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The changing face of paving: County road crews going all in on cold paving

Jeremy D. Wells
Carter County Times

 Carter County road crews are sold on cold paving, and they’re making changes to their equipment to accommodate the new method of paving roads and filling potholes. Road supervisor Jason Carroll brought a request to fiscal court to trade equipment that will enable the road department to be more productive with cold paving, while still allowing them to use hot mix pavement when necessary. 

The proposal by Carroll, which was approved by fiscal court during their final meeting of the year in special session last Wednesday, will trade a large reclaimer – also known as a milling machine – for a skid steer with various attachments such as a smaller planer, which is a reclaimer like attachment the road crew can use for potholes, as well as forks and a broom attachment for the skid steer. The trade also included a heavier roller, which is necessary for the cold paving mix. 

The reclaimer the county will be trading is two years old, and cost $250,000 when the county purchased it. Carroll estimated that the road department had only around 40 hours of time on that milling machine, which is too large to be useful for pothole repairs. The smaller planer/milling machine attachment they will receive in the trade will be more useful to the road department when filling potholes on county roads.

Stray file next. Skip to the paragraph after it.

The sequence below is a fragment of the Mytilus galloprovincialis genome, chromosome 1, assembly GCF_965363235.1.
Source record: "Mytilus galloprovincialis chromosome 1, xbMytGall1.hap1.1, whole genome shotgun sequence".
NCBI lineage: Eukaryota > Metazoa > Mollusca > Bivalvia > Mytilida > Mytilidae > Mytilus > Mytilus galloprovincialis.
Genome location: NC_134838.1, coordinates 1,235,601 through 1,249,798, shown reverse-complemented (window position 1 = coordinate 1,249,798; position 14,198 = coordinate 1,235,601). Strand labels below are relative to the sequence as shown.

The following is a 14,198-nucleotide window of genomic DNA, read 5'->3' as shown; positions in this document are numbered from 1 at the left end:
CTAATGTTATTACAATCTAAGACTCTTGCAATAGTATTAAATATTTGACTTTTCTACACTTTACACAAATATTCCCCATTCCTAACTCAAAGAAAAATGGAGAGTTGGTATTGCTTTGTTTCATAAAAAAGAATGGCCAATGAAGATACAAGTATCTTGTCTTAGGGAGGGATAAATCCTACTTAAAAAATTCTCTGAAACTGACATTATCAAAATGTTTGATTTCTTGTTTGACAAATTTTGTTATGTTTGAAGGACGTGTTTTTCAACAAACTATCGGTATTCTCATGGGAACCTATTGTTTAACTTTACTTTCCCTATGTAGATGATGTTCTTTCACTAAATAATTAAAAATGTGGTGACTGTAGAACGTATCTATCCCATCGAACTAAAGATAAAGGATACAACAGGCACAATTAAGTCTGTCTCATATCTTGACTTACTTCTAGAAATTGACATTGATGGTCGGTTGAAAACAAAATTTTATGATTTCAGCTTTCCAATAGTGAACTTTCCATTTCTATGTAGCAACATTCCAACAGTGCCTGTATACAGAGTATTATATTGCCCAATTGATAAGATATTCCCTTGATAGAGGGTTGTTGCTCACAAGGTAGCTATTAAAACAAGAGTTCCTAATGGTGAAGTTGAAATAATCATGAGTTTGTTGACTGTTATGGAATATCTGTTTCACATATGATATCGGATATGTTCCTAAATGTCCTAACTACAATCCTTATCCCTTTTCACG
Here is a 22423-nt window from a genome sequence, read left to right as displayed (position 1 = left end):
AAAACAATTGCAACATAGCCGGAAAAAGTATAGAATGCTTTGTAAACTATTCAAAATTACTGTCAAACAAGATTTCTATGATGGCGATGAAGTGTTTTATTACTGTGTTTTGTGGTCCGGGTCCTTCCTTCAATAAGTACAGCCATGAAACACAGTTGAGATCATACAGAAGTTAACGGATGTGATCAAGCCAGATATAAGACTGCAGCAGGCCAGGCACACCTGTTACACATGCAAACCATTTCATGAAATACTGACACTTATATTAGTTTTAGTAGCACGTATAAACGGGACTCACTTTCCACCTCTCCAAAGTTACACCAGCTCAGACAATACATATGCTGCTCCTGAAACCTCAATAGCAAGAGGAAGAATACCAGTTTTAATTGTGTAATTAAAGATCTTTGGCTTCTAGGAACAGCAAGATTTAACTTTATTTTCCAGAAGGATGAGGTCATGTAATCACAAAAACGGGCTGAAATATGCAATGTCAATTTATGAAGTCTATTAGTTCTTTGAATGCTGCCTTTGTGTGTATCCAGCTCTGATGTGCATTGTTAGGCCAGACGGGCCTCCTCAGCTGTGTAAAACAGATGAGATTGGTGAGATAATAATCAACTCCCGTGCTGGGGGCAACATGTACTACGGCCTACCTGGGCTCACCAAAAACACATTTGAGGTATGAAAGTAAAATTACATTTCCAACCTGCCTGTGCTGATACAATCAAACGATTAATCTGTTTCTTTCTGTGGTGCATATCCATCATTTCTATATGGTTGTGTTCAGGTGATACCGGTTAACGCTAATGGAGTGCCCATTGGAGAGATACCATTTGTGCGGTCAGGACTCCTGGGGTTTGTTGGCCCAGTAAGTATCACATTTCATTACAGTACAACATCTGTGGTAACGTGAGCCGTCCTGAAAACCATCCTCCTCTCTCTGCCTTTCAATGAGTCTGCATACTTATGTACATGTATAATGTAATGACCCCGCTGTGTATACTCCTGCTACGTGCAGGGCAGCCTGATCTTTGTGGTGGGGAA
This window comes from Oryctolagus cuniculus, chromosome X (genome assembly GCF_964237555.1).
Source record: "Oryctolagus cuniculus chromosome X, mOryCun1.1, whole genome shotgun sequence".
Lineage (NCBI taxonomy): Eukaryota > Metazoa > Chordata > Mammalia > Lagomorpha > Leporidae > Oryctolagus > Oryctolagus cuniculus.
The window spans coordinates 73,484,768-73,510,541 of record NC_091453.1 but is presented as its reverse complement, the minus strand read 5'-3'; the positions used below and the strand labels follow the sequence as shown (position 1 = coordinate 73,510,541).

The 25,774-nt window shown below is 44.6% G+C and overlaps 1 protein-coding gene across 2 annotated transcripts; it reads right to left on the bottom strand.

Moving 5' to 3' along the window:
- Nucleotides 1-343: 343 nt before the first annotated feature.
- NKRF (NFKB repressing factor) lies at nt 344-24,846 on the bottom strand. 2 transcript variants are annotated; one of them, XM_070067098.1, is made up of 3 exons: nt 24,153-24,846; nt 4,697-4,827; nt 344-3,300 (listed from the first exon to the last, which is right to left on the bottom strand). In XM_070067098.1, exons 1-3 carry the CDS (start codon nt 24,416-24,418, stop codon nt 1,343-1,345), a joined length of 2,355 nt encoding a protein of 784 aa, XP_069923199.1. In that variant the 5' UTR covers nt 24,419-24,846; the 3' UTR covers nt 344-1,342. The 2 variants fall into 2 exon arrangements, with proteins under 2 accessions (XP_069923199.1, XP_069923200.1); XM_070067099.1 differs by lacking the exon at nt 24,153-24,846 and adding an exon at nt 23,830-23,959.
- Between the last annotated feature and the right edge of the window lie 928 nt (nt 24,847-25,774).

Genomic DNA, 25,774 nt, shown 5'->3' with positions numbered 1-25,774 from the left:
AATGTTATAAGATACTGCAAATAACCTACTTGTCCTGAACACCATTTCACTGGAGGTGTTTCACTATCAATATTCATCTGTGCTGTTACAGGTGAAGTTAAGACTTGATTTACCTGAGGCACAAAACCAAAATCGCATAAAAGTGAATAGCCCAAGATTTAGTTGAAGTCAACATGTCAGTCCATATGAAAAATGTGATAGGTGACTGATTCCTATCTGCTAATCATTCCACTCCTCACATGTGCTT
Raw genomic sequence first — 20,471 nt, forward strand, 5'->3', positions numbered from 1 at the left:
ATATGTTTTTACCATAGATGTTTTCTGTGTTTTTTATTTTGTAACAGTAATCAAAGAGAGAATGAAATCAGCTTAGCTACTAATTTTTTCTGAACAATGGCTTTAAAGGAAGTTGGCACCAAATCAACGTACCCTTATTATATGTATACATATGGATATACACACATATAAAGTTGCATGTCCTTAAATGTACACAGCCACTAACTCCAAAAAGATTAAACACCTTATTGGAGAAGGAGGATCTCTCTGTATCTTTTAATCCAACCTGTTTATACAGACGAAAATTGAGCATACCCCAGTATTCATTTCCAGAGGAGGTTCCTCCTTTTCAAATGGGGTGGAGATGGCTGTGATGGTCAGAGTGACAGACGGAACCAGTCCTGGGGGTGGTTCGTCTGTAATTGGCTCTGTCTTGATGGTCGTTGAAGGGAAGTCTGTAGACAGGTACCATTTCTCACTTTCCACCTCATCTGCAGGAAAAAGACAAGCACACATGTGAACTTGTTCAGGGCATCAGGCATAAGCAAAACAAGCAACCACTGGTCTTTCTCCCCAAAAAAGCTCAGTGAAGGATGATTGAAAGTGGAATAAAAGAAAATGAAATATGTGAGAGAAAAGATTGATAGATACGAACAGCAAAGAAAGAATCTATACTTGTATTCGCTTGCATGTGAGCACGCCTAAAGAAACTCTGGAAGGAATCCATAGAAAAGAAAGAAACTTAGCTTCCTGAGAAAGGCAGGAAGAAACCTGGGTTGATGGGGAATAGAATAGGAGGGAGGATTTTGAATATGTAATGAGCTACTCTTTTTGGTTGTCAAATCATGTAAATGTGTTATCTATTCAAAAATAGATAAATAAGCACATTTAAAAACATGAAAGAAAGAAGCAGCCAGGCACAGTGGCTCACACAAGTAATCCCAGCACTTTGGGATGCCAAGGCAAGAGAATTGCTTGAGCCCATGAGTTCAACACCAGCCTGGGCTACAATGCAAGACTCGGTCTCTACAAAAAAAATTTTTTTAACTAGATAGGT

Judge executive Mike Malone noted that it would be more cost effective for the county to make these trades and to rent the heavier equipment if it were needed, based on the number of hours the equipment has been used since purchase. The trade for the equipment is a straight trade, with no money changing hands. 

The county also discussed the state of gravel roads treated with claycrete products over the past year. Some roads have done better than others with the treatment, which the county expected, based on the amount of clay found in the local soils as well as the road crews experience with the product and with testing the composition of soil before beginning treatment. Malone cited Halfway Branch as “probably the best” as far as the claycrete holding up over time. The county plans to treat more gravel roads with the claycrete treatment in the coming year if the soil composition is conducive to the process. 

The claycrete product is a chemical that is mixed with water and applied to gravel roads where it binds with clay heavy soil to create a low dust surface that is similar in composition to concrete under ideal conditions. 

Contact the writer at editor@cartercountytimes.com

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